The project purpose was Screening method for rice varieties with good pan penetration in place (in IRRI, a target institution). The project addressed the developmental problem of low yields in rainfed rice due to strong soil. In rainfed lowland and upland rice, drought is a major cause of low yields. While deep rooting is known to increase drought resistance, this can be affected by mechanically strong soil. Different techniques for screening the ability of rice root systems to penetrate mechanical barriers were developed, tested and compared. Comparisons were also made with results from fields where hardpans were present. In collaboration with Dr. Adam Price (R6673: Drought resistance in upland rice: genetic analysis and varietal improvement), the root penetration ability of a population of recombinant inbred lines was studied in order to identify quantitative trait loci (QTLs) controlling root penetration. The two main outputs of the project were: (1) an improved wax layer method for measuring root penetration ability in rice in either simulated upland or lowland conditions and (2) the identification of QTLs controlling root penetration ability in upland rice. These outputs contribute to DFID's development goals by giving methods and results that plant breeders can use. New varieties with better root penetration of strong soil would be more drought resistant in rainfed rice-growing environments.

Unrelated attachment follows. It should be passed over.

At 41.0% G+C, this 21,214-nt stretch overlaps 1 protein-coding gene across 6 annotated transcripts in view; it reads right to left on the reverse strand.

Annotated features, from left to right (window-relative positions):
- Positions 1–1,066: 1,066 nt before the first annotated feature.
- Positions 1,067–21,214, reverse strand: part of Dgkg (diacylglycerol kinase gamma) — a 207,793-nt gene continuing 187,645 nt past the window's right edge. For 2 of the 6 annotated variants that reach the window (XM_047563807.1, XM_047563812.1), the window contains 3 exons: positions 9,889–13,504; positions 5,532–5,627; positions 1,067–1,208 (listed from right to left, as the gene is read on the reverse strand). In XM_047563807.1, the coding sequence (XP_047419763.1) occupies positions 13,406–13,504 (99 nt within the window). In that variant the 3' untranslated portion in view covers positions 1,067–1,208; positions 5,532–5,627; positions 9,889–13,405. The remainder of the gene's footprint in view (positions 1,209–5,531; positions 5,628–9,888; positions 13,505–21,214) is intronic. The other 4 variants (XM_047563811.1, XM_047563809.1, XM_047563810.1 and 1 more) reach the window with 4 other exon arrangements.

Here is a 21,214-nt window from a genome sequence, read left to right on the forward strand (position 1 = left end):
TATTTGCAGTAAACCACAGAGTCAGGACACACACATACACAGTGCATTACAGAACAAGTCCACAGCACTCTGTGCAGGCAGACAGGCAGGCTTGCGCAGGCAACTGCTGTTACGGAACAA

Screening Rice Root Growth Under Mechanical Impedance. Final Technical Report.